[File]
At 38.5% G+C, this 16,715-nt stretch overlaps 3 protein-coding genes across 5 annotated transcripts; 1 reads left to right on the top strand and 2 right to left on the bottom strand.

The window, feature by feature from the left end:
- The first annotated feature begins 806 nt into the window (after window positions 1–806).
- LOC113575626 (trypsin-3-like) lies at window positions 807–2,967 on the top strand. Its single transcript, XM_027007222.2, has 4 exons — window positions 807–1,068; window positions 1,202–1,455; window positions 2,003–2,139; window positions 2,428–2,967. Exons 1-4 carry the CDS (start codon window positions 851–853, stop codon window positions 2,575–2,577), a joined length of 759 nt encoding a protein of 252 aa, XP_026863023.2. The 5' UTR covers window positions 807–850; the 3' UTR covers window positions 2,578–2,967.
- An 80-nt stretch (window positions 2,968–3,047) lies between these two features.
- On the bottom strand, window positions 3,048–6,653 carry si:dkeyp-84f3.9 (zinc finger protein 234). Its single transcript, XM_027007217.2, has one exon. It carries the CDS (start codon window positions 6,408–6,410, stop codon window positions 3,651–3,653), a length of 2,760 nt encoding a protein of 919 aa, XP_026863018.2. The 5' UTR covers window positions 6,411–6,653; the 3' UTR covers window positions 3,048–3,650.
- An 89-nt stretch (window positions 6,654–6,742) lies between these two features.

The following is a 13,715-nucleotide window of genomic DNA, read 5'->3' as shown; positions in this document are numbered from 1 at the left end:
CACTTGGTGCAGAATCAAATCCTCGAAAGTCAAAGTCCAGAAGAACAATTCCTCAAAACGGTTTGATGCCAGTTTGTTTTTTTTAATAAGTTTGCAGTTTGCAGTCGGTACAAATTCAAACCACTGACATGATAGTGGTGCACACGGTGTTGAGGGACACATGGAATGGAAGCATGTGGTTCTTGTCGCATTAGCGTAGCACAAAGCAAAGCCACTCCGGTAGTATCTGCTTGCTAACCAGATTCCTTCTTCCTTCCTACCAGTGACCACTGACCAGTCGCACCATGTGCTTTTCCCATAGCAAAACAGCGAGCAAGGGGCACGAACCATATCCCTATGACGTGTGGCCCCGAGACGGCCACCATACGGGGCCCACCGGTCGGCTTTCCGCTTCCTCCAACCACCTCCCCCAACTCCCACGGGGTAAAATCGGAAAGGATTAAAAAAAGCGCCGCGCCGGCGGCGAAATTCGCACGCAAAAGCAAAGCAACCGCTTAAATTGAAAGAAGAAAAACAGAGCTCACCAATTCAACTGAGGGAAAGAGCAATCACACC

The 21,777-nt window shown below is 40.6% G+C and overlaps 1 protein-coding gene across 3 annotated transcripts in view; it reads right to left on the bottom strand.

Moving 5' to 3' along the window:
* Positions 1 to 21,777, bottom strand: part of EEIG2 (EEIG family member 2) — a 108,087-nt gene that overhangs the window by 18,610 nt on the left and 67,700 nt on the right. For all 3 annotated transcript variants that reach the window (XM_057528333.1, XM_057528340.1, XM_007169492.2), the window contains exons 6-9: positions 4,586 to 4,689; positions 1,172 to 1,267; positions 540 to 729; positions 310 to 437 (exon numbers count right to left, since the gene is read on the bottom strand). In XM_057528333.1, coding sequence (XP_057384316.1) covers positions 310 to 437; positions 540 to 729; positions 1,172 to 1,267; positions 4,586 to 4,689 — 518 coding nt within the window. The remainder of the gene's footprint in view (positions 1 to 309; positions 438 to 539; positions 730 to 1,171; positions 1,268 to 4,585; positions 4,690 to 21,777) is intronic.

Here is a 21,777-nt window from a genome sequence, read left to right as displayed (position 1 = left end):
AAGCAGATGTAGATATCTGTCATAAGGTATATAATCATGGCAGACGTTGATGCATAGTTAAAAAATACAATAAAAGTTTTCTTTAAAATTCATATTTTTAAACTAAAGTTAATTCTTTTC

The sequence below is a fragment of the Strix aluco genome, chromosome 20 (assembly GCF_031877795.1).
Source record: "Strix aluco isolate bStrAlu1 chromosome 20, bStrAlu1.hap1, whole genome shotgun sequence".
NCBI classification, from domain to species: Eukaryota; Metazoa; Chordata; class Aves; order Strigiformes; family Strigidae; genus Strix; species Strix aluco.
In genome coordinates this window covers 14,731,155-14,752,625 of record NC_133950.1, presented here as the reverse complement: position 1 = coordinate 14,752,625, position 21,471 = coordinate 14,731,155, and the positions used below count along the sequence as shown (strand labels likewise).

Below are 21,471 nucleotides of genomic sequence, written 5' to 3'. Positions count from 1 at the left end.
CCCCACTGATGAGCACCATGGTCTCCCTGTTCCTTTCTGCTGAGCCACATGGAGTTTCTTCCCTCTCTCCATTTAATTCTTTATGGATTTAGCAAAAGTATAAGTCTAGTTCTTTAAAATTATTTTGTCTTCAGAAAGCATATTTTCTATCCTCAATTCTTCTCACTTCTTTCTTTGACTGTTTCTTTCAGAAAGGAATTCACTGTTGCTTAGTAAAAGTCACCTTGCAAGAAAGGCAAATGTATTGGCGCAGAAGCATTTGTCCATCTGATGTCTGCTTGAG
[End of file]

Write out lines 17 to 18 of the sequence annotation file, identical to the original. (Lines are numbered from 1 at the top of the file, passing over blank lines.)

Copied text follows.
NCBI classification, from domain to species: Eukaryota; Metazoa; Chordata; class Aves; order Strigiformes; family Strigidae; genus Strix; species Strix aluco.
In genome coordinates this window covers 14,731,155-14,752,625 of record NC_133950.1, presented here as the reverse complement: position 1 = coordinate 14,752,625, position 21,471 = coordinate 14,731,155, and the positions used below count along the sequence as shown (strand labels likewise).